Wednesday, December 20, 2017

Peppermint Chip Chocolate Crinkle Cookies

Because you just have to make Chocolate Crinkle Cookies this Christmas, I'm posting my best, most favourite, easiest and most fudgy recipe ever!


I have had dry awful chocolate crinkles and it makes me want to cry.

Don't be the person to do that. Get rid of all your past crinkle cookie recipes and get with this one!



Few ingredients, easily double- or triple-batchable and made in minutes with a bowl and a whisk. 

You will cherish this recipe.

These cookies have an almost brownie-like texture. They're like biting through a fudgy chocolate truffle if you bake them for 8 minutes and then like a tender soft cookie if you bake them the full 10 or even up to 12 minutes. This is all about your preference but holy heck, do I ever like them fudgy through and through!


What's so special about these particular crinkles aside from their ultimate fudge factor? They're hiding pools of peppermint white chocolate!

If you find peppermint chips then that's great, but I make my own.



Just melt down 3 oz of really good quality white chocolate (Lindt is my favourite) and stir in 1/4 tsp of pure peppermint extract. Spread it out on a piece of parchment paper and then refrigerate until it sets up again. Then chop it up into little bits.


The nice part about making your own chocolate bits instead of using store-bought "chips" is that they will melt better, especially if you use couverture chocolate. Couverture is the special high quality chocolate that confectioners and chocolatiers use for coating, enrobing and dipping when making candy. It has a high cocoa butter content which makes it very fluid when melted for smooth, thin coatings. Its wonderful melting quality means that it leaves these luscious pools of melted chocolate in the cookies instead of chalky sugary studs.


Now, there are a few tricks to getting those crinkles nicely defined.

How to get perfect crinkles on your crinkle cookies:

1) Chill the dough thoroughly. The longer you chill the dough the cracklier the cookies will be because this gives time for the flour to hydrate and there will be less surface moisture on the dough. A dry surface means more cracks.


2) Roll first in granulated sugar then in icing sugar. Granulated sugar will help to bind moisture at the surface of the dough to keep it dry and help with cracking. Icing sugar alone will readily dissolve with the moisture of the cookie dough so that it just melts away during baking, but the initial coating of granulated sugar will help it to adhere better without dissolving instantly.


So, these may look like all the other chocolate crinkles being passed around so many holiday tables this season, but I promise they will stand out in flavour and texture!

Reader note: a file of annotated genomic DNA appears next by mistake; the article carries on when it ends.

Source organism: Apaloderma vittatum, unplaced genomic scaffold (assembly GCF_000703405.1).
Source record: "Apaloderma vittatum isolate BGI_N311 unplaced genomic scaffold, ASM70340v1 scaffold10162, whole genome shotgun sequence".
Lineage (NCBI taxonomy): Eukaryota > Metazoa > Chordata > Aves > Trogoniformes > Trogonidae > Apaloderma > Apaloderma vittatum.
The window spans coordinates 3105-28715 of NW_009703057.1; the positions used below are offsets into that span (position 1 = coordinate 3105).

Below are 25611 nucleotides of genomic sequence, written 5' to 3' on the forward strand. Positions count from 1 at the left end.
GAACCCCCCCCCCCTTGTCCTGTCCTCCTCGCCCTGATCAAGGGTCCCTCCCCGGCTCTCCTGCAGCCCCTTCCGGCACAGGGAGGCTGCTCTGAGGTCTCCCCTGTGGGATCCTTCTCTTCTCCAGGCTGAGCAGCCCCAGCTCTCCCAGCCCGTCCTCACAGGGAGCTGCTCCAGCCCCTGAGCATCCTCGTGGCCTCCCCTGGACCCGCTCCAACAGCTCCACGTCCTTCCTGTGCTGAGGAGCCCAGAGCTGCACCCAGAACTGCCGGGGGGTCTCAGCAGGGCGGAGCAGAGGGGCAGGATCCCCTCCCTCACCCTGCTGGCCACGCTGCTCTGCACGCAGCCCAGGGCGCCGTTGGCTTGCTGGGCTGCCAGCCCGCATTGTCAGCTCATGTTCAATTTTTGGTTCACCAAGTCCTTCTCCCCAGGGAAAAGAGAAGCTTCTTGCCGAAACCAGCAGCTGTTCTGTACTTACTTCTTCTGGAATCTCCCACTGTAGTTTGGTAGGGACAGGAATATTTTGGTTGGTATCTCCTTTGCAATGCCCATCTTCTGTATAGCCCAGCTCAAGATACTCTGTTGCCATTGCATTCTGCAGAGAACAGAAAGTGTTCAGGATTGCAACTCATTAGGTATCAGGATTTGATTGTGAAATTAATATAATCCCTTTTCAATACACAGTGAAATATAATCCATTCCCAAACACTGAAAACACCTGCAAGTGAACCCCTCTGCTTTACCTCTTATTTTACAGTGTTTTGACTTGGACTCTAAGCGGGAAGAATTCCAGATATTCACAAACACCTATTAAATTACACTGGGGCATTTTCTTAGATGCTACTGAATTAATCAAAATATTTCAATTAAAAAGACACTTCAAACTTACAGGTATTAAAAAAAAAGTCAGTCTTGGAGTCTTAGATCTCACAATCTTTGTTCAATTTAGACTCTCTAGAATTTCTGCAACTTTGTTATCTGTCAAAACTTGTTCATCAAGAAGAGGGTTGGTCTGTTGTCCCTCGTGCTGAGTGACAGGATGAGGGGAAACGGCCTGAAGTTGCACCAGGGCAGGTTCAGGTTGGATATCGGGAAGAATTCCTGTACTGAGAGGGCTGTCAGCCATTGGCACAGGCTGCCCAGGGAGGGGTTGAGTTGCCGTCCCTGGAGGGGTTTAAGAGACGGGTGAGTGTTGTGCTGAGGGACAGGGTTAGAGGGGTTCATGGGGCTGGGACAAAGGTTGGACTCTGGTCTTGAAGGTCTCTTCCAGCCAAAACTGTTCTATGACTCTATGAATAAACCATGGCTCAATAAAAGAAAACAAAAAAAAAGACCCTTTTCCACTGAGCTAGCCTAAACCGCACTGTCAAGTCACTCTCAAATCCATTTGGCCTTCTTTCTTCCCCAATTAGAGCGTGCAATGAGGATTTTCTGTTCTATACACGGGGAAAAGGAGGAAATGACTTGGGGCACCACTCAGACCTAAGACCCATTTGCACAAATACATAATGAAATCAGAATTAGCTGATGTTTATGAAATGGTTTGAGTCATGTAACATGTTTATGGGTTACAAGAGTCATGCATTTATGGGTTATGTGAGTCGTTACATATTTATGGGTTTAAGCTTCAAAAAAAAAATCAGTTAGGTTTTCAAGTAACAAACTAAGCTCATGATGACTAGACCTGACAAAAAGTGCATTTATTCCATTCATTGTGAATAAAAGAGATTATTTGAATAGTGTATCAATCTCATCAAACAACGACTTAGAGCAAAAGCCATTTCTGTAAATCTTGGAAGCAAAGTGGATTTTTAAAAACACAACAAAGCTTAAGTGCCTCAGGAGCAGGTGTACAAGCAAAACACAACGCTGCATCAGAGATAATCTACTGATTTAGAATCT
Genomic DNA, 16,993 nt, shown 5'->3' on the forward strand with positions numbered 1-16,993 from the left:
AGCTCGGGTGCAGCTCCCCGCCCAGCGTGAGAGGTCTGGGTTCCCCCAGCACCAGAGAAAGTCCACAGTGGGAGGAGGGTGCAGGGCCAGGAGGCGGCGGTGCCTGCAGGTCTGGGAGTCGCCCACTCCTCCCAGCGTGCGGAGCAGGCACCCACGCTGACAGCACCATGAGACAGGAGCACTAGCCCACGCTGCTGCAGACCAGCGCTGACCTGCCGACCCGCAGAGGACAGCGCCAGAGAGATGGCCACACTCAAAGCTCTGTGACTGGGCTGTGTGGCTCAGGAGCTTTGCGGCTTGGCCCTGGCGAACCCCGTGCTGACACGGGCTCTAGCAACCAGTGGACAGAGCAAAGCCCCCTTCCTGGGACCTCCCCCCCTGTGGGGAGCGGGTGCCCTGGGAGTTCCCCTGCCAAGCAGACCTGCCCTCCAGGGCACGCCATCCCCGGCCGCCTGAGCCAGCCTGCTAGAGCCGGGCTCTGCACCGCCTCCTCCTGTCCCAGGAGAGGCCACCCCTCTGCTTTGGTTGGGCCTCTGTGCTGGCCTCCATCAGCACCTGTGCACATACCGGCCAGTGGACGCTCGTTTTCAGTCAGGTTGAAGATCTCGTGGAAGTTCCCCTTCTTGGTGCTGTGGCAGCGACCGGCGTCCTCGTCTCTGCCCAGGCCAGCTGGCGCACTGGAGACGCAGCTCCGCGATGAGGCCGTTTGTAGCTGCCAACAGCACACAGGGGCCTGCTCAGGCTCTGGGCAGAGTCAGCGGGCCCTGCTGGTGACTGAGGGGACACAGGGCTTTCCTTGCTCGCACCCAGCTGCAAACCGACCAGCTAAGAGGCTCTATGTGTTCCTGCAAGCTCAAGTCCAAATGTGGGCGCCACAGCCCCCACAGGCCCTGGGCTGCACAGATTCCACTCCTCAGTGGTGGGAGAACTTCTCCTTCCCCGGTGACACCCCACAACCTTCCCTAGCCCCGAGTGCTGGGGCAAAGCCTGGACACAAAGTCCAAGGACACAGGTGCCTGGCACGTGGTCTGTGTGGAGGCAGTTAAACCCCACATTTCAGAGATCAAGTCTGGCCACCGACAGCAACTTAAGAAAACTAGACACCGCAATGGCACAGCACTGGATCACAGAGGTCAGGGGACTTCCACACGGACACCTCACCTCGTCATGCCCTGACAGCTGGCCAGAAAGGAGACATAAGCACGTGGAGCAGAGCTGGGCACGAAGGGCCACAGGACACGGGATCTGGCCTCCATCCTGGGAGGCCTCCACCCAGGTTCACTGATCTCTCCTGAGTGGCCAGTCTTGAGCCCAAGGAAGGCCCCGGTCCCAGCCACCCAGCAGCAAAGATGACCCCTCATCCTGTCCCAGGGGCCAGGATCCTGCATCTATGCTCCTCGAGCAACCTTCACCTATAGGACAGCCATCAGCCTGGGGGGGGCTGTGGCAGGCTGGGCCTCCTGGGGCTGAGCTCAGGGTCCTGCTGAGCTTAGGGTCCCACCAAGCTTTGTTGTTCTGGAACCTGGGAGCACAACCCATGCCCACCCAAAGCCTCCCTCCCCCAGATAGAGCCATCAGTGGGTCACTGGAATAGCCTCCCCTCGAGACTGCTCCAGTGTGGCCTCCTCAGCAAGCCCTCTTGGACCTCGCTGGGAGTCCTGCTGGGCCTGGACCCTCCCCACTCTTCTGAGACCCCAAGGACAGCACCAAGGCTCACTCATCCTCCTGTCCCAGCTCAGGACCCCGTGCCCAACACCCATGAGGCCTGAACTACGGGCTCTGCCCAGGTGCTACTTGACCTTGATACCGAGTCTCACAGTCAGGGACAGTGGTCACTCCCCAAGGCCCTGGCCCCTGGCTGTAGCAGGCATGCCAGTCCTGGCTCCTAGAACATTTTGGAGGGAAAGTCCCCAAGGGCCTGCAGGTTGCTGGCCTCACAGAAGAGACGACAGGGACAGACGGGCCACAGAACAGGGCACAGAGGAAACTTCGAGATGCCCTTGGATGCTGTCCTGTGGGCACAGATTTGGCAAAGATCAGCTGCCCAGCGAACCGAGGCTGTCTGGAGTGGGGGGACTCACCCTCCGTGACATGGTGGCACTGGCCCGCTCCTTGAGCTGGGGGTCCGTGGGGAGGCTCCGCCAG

Happy Happy Holidays!



Peppermint Chip Chocolate Crinkle Cookies
makes about 16 cookies

For the white chocolate chips:
3 oz (85g) white chocolate, finely chopped
1/4 tsp pure peppermint extract

For the cookie dough:
¾ cup (105g) all-purpose flour
1/3 cup (28g) Dutch-process cocoa powder
¾ tsp baking powder
1 large egg
½ cup (100g) granulated sugar
½ tsp vanilla extract
1/8 tsp salt
1/3 cup (75g) butter, melted and cooled

For rolling:
½ cup (100g) granulated sugar
1 cup (125g) icing sugar

To make the chocolate chips, melt the white chocolate gently in the microwave or over a double boiler until just melted. Try not to over heat it - I pull it off the heat when there are still a few unmelted pieces left and let the residual heat melt them down with stirring. Stir in peppermint extract and pour the chocolate over a piece of parchment paper on a baking tray or a dish. Refrigerate until set and then chop into little pieces.
To make the cookie dough, sift flour, cocoa powder and baking powder into a medium bowl. Whisk to blend evenly and set aside.

In another medium bowl, combine egg, sugar, vanilla and salt and whisk vigorously until pale and thick. Whisk in melted butter. Stir in flour mixture gently until mostly combined and then fold in chopped white chocolate. The dough will be very soft and sticky. Cover and refrigerate for at least 2 hours.

Preheat your oven to 350°F. Line two large baking trays with parchment paper.

Scoop heaped tablespoons of chilled dough and roll into smooth balls. Roll each ball first in granulated sugar and then in icing sugar so that they are well coated. Place balls onto prepared baking sheets, spacing them 2 inches apart. Bake for 8-10 minutes until puffed and cracked. They should still be soft in the center when ready and will set upon cooling. Transfer tray to a wire rack to cool.


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